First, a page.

In both sets of recordings, subjects wore black clothes and performed the signs standing or sitting, with a white wall as a background. To simplify the problem of hand segmentation within an image, subjects wore fluorescent-colored gloves. These substantially simplify the problem of recognizing the position of the hand and performing its segmentation, and remove all issues associated to skin color variations, while fully retaining the difficulty of recognizing the handshape.

Each sign was executed imposing few constraints on the subjects to increase diversity and realism in the database. All subjects were non-signers and right-handed, were taught how to perform the signs during the recording session by showing them a video of the signs as performed by one of the authors, and practiced each sign a few times before recording.

The camera employed was the same in both sets of recording (Sony HDR-CX240). The tripod was placed 2m away from the wall at a height of 1.5m. Marks on the floor were used to indicate subjects where to position themselves. The resolution of the videos is 1920 by 1080, at 60 frames per second.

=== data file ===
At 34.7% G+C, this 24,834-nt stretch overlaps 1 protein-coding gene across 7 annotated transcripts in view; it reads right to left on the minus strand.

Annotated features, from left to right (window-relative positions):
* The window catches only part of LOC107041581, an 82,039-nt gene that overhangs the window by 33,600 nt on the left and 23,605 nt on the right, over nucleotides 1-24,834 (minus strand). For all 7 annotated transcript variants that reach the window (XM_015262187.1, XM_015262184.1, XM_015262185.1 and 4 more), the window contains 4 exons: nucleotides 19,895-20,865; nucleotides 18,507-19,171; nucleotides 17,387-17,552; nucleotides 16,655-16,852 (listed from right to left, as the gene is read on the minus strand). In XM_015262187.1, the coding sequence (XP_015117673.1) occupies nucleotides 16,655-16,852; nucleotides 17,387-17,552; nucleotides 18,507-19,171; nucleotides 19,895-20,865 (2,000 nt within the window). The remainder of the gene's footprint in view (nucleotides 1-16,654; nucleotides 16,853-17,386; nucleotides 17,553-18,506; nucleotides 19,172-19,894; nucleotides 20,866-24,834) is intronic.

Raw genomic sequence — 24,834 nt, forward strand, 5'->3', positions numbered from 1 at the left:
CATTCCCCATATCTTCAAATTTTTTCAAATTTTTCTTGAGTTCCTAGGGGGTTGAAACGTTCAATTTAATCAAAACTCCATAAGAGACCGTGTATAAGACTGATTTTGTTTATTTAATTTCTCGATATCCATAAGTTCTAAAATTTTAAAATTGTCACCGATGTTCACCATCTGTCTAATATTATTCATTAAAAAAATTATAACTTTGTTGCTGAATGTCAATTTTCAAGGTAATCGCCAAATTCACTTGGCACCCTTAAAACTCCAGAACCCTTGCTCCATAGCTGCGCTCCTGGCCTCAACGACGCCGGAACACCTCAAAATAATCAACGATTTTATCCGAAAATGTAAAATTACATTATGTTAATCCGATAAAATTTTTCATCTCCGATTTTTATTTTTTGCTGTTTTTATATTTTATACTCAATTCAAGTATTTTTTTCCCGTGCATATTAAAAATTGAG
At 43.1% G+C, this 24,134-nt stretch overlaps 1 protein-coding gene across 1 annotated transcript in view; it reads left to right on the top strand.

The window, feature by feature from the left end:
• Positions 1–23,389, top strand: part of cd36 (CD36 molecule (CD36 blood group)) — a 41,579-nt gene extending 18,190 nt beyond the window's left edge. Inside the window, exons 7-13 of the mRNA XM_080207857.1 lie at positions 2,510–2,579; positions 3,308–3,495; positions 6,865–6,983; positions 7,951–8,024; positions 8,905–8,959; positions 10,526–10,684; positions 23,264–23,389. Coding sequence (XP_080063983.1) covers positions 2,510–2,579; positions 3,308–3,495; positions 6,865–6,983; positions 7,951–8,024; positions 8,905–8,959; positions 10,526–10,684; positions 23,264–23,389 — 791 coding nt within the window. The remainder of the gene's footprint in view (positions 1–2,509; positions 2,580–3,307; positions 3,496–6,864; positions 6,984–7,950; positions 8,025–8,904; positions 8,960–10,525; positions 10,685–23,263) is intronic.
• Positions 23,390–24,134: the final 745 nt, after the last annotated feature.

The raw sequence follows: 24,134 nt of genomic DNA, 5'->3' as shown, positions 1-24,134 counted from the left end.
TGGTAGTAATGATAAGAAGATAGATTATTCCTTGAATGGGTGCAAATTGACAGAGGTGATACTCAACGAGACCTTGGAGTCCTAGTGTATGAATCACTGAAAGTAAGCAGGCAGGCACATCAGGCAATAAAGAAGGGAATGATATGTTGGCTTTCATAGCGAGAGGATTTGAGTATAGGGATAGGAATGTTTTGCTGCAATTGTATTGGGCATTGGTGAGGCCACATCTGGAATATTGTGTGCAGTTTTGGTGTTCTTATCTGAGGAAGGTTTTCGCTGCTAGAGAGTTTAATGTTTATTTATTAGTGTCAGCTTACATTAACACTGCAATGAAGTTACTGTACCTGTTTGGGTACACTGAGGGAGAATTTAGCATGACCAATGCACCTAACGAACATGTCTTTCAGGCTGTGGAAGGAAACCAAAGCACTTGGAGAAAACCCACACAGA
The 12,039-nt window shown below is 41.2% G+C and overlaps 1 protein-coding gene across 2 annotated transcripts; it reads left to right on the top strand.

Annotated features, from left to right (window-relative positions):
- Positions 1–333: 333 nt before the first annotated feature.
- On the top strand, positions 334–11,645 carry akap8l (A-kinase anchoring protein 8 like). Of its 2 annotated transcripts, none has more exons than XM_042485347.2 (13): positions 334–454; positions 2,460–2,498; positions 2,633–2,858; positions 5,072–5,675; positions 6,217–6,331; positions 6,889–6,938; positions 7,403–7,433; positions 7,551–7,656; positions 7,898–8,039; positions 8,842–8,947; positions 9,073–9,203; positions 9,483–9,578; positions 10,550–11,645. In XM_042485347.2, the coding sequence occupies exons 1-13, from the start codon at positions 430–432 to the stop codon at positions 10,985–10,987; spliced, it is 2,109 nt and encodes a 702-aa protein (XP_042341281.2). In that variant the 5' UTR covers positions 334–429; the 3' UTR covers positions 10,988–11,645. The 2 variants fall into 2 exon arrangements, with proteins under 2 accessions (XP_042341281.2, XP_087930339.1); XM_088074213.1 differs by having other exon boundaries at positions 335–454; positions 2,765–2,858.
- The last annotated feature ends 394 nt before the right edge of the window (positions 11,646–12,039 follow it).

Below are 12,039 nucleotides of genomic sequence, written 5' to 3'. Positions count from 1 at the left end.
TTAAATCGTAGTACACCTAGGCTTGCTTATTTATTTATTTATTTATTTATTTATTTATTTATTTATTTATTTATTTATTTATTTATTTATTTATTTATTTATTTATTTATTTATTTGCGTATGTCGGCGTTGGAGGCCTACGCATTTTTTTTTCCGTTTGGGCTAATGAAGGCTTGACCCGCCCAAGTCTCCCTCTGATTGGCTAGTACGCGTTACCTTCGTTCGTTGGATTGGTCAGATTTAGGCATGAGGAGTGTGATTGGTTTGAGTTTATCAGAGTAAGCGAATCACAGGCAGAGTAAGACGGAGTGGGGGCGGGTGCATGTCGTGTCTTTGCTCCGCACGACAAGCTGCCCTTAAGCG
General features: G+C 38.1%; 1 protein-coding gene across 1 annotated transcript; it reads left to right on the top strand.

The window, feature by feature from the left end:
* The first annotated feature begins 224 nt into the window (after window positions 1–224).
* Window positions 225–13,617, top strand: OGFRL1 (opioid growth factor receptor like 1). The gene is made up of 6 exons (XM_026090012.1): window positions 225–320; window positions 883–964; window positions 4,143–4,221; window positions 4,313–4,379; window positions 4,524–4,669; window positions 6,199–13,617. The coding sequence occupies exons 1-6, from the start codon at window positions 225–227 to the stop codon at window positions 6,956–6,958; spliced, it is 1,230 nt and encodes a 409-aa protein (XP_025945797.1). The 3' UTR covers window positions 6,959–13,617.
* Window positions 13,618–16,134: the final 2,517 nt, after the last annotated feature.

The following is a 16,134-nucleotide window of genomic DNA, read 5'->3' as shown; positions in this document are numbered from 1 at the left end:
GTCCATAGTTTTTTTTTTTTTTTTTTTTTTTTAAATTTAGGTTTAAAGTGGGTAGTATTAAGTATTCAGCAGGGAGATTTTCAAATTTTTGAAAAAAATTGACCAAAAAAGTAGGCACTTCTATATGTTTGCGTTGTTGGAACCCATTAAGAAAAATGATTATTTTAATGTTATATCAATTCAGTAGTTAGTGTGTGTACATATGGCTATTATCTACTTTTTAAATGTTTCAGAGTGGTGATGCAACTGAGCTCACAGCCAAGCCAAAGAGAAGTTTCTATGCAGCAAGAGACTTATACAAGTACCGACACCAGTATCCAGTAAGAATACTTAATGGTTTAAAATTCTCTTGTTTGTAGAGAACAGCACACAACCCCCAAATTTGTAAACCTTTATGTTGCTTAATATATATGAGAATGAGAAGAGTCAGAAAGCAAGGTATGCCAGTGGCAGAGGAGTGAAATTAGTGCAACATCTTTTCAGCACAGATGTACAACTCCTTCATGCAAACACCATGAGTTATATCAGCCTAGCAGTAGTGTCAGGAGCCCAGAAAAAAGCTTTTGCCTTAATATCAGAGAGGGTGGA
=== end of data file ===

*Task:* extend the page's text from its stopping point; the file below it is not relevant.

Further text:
This work is licensed under a Creative Commons Attribution-NonCommercial-ShareAlike 4.0 International License.

This basically means that:

Please contact the authors if you are unsure about what constitutes fair use under this license, or need to use the dataset under a different license.

Raw version

The raw version of the dataset contains one video for each sign in the dataset. Each video weights on average 600kb. The whole dataset weights 1.9gb.

Cut/temporally segmented version

The cut version is similar to the raw version but each video has been temporally segmented so that the frames in the beginning or end of the video with no movement in the hands were removed. Each video weights around 500kb on average and the whole dataset weights 1.5gb.

Pre-preprocessed version

We provide a pre-processed version of the dataset to alleviate the overhead of performing experiments with the data.

From the dataset we extracted the hand and head positions for each frame, along with images of each hand. Each image was segmented, leaving only the hand with a black background.